Guest post: Ukraine: what happened and the current status of its nuclear power

Chernobyl is Ukraine's most infamous nuclear site, but the country's six-unit Zaporizhzhya site is Europe's largest nuclear power plant.

Chernobyl is Ukraine’s most infamous nuclear site, but the country’s six-unit Zaporizhzhya site is Europe’s largest nuclear power plant.

Brief Chronicle

Almost all last year Ukraine and the EU were preparing a comprehensive Association Agreement. Most Ukrainians support the aspiration to join the EU and a major political theme was the Association Agreement. Suddenly, a few days before the planned signing of the Agreement, the government and the president interrupted the process. A few days later an agreement with Russia on cheaper gas and huge loans for Ukraine was signed.

As a result, there were mass demonstrations for the Association and against the corrupt government. In fact, the extremely corrupt and lying government is the main cause of the protests. Some protesters erected a tent camp in a central square of Kyiv (Maidan) for long-term protests. But in general everything was peaceful.

On the night of November 30, 2013, the special unit of the police (Berkut) attempted to disperse the camp using brutal force. Unexpectedly, in just a few minutes, thousands of people came to rescue the camp. This cruel police injustice really angered people and on December 8 we had one of the most crowded  rallies in the history of Ukraine. People realized that they can change the government and the protests became fiercer. However, the authorities did not meet the requirements of the protesters. On February 18-20 2014, police and unidentified snipers killed nearly 100 people and injured several hundred. As an answer, rioters started to storm the authority’s buildings.

As a result, the president and several ministers fled the country. Parliament formed a government and appointed a presidential election for May this year. At this time Russia sent troops and occupied the Crimea peninsula. Russian occupation is the biggest problem for Ukraine for now.

State of the nuclear industry

There are well-known pro-nuclear people in the new government. It is difficult to expect any positive changes in the nearest future. The main issues for nuclear power in Ukraine right now are:

*All the nuclear power plants are under heavy military guard. However, Ukraine will be powerless if the Russian troops want to attack these facilities.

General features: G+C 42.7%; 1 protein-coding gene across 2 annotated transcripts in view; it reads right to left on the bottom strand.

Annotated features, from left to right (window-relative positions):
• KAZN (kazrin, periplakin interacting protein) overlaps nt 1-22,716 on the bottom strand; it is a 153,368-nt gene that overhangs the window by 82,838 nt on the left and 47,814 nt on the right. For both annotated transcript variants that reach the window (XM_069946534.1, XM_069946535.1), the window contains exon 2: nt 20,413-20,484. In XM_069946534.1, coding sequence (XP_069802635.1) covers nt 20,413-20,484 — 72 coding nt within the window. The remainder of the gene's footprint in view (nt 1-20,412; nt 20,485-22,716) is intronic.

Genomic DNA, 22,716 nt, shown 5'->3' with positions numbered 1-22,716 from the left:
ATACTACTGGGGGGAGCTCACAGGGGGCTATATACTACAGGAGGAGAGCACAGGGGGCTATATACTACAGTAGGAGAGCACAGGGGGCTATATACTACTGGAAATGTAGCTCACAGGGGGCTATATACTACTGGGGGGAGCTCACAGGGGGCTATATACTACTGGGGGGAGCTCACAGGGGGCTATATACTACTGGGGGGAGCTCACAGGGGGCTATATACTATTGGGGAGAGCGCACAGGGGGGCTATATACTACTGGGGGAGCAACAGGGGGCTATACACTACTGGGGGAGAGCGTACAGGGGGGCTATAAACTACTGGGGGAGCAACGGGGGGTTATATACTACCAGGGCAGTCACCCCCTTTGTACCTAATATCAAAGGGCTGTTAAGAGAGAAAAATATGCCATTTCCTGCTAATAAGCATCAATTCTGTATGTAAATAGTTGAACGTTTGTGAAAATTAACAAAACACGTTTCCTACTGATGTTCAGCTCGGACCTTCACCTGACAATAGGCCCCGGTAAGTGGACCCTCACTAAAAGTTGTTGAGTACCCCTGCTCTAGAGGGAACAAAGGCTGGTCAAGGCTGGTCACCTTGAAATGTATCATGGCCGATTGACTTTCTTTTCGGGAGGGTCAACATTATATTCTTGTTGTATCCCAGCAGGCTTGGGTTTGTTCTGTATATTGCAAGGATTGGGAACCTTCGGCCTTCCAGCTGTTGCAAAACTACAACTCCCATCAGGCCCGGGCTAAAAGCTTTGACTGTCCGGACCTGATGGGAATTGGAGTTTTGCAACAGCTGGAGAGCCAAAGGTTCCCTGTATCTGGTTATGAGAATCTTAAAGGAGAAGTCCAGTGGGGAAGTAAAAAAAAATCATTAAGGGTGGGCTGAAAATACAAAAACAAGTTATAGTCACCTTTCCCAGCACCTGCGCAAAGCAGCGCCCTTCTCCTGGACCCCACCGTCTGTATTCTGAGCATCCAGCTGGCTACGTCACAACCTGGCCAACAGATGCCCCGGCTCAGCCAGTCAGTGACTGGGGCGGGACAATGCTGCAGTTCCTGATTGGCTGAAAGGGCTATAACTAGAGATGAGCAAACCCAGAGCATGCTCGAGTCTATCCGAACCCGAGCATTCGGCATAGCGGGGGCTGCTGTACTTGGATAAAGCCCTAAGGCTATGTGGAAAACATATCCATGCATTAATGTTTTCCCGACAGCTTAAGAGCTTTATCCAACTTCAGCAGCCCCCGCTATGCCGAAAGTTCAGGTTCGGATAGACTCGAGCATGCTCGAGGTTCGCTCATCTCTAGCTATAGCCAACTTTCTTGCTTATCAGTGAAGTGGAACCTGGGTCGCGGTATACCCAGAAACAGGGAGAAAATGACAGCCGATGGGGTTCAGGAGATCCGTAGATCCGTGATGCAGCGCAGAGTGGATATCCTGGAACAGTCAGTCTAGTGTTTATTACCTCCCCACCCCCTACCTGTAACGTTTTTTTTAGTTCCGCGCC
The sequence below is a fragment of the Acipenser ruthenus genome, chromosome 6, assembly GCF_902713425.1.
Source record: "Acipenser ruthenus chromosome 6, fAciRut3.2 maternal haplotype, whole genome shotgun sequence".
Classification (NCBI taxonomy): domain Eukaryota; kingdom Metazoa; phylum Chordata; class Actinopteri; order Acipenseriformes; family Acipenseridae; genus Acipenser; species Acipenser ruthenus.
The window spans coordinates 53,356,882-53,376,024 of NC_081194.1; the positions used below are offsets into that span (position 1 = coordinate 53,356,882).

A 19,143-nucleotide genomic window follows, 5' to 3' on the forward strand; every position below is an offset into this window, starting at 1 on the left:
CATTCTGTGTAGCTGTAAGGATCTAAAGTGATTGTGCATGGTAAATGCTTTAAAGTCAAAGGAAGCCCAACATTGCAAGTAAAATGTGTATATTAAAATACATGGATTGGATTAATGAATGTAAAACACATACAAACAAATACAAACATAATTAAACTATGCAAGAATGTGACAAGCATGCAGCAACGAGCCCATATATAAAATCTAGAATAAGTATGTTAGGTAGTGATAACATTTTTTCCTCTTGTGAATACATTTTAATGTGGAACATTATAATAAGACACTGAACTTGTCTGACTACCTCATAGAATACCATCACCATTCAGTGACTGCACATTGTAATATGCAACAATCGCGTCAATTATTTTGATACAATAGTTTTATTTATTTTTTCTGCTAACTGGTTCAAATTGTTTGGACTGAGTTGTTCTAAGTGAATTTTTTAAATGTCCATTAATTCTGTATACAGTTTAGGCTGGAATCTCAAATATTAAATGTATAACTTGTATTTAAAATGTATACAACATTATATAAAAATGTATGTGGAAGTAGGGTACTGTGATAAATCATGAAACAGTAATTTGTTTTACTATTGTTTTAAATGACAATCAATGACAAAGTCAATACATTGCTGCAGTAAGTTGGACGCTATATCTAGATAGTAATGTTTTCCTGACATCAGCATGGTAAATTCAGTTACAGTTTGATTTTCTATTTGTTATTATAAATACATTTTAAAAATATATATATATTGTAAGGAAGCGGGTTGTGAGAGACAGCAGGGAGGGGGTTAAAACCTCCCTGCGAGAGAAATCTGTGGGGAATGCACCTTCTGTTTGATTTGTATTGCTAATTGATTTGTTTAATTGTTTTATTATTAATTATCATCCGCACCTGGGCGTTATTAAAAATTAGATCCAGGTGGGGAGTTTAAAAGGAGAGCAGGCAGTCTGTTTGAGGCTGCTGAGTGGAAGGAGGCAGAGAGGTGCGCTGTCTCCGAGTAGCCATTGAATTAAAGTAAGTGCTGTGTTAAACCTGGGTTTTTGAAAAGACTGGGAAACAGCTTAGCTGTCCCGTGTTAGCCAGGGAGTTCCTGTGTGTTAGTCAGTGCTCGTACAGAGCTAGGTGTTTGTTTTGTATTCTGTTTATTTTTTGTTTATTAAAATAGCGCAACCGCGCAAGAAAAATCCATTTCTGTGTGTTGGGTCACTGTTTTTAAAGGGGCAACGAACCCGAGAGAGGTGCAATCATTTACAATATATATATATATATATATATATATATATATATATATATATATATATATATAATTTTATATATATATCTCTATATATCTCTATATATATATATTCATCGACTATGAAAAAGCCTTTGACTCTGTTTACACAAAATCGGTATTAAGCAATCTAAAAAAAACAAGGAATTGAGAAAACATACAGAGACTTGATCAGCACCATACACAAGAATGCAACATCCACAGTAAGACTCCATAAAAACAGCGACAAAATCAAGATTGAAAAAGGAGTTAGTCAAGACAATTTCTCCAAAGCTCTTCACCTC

*Russia imposed an embargo on the supply of nuclear fuel for Ukrainian nuclear power plants. All Ukrainian nuclear power plants (NPPs) use only Russian fuel.

*Nobody knows what will happen with the joint Ukrainian-Russian project for construction of a plant for production of nuclear fuel.

*There were extended life time operations underway on the three oldest Ukrainian nuclear units. There is a plan to extend unit #1 in Zaporozhye NPP. Today we received an informal notice from the Implementation Committee of the Espoo Convention about its decision concerning our complaint about life-extension of nuclear reactors. According to the informal message, all decisions to extend the life of a reactor require the Espoo procedures and the decision on life-extension of the units 1 and 2 at the Rivne NPP is a violation of the Convention. We are waiting for confirmation of this information.

*There is a strange situation with plans to construct units 3 and 4 at the Khmelnitsky NPP in western Ukraine. It was planned that the units would be built on top of the basemats that were constructed about 25 years ago. A recent decision by the regulator says the following: the draft project based on at the reactor VVER-392 meets safety requirements, but it does not fit into the existing basemats. There is no information about what the operator is going to do with this decision. The operator cannot build units and it cannot demolish the existing basements as they are situated just a few meters from the existing blocks.

Andriy Martynyuk

Andriy is chair of the board of Ecoclub in Rivne, Ukraine. Ecoclub is part of the international NIRS/WISE network. Andriy can be reached at: martynyuk@ecoclubrivne.org

Permalink: http://safeenergy.org/2014/03/06/guest-post-ukraine-what-happened-and-the- current-status-of-its–nuclear-power/

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